|Norm Reilly is getting ready for his seventh Olympics, which will begin July 27 in London. He will be an information manager for men’s and women’s basketball, as he’s done for Summer Games since 2004.|
Norm Reilly is ready for new adventures during his seventh Olympics, which begin July 27 in London, England.
The UAB associate athletics director for media relations will be an information manager for men’s and women’s basketball for Olympic Broadcasting Services (OBS), as he’s done for Summer Games since 2004.
Reilly uses vacation time to work the Olympics — a two-and-a-half week commitment — and relishes the opportunity. UAB Director of Athletics Brian Mackin understands the honor that comes with being asked to work on the biggest athletic stage in the world.
“Norm has been involved with the Olympics for as long as I have known him,” Mackin says. “It is a tremendous opportunity for him to represent UAB and the city of Birmingham. I know he feels honored to be going, and we are behind him 100 percent.”
A privilege to serve
Reilly first worked the 1996 Atlanta Olympic Games as chief liaison officer for aquatics sports, which included swimming, diving, water polo and synchronized swimming. He was the information manager for hockey for the 2002 Salt Lake Winter Games and again in Torino in 2006 and Vancouver in 2010. This is his third Summer Games as basketball information manager.
“No matter what venue you are assigned, it’s a privilege,” Reilly says. “Really, I’ve been fortunate to have this opportunity, and I appreciate Brian and others at UAB for allowing me to go. It’s always an unforgettable experience.”
But working major events is nothing new for Reilly. He has worked college football’s Sugar Bowl, the past two BCS National Championship games in the Crescent City, numerous NCAA Basketball tournaments and the Seattle Goodwill Games in 1990. All these opportunities presented themselves through contacts Reilly made in positions he has held at the University of Georgia, East Carolina University and UAB.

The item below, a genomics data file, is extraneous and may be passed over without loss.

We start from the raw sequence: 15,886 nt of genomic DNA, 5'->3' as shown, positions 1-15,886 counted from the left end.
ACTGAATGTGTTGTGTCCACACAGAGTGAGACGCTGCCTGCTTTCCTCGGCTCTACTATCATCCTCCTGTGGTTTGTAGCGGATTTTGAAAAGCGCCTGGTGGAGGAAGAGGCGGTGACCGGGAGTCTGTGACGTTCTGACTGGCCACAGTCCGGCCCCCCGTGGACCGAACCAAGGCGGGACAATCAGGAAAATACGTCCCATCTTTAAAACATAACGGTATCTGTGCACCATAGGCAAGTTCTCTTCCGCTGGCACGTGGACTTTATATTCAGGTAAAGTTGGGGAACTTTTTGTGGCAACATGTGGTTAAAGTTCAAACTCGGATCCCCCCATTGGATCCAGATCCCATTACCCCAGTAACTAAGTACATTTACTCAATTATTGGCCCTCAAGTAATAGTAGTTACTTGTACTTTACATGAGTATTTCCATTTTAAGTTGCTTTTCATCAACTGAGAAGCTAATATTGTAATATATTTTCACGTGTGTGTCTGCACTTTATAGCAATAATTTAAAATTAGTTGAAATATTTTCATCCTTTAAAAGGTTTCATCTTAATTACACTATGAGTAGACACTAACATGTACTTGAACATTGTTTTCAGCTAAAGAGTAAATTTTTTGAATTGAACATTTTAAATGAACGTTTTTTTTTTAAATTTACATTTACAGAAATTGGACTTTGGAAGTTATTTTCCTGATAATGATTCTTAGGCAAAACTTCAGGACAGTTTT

|Norm Reilly works one of the two broadcast mixed zone areas during the Beijing Olympics as Los Angeles Lakers star Kobe Bryant is interviewed.|
“One of the rewards of working in college athletics is that you’re able to build a long list of contacts and a network of friends and colleagues,” Reilly says. “When you develop relationships, sometimes opportunities like this arise. That’s what happened with the Olympics.”
Where the action is
As information manager for basketball, Reilly will oversee a staff of eight liaison officers responsible for broadcaster services in the basketball arena, specifically the broadcast mixed zone — the post-event interview opportunity for network reporters.
“The mixed zone is where the action is,” Reilly says. “All players and coaches have to go through the mixed zone after their game. They don’t have to stop and do interviews, but they have to go through there.”
Reilly and his team have to manage the flow of broadcast media through the mixed zone. Typically, there are two zones — one with booked positions of 10 to 12 networks from around the world. The other mixed zone is a larger area that is first-come, first-served for world media.
The areas can be quite difficult to manage after big games, but Reilly says he likes it that way.
“I enjoy being at a high-demand venue,” Reilly says. “Basketball is easier to manage than some other venues because we’re on a fairly set schedule. We have a two-hour game, then the mixed zone, then another two-hour game — that repeats all day, every day. It can be much more chaotic at a venue like track and field where you have one 100-meter heat after another and a mixed zone after each race.”
|Reilly stands with his old friend and NBC, TNT and TBS basketball reporter Craig Sager during the 2008 Summer Games.|
Developing new friendships
Reilly’s team is a tiny fragment of the personnel needed to get the Games on the air. OBS had a staff of more than 4,000 work the Beijing Games, and Reilly expects that number to be the same or higher this year.
OBS recruits experienced broadcast managers for lead positions, but they also hire college students from the host country as liaisons, which Reilly says has enabled him to develop positive relationships with people of many nationalities.
“That’s a neat part of the experiences,” Reilly says. “You work closely for long days for a couple of weeks together and get to know a lot of people from other countries. I’ve stayed in touch with some of those folks through the years.”
It’s also interesting to observe the ways different cultures cheer for their teams, Reilly says, particularly the enthusiasm Europeans show for their sports teams.
“The passion sports fans have in European countries is unique,” Reilly says. “It could be what they’re wearing or the noisemakers they bring. The Olympics really bring out passion in fans and a sense of pride in your country.”
Reilly remembers the feeling he had working his first Olympics in Atlanta, and though the wow factor has changed, very little — if any — has worn off, he says. “When you look out the window of the plane and see everything going on, you say to yourself, ‘Yeah, this is pretty cool.’”
And he knows when he lands in London, that adrenaline will kick in again.
“You still say to yourself, ‘Wow, this is the Olympics.’”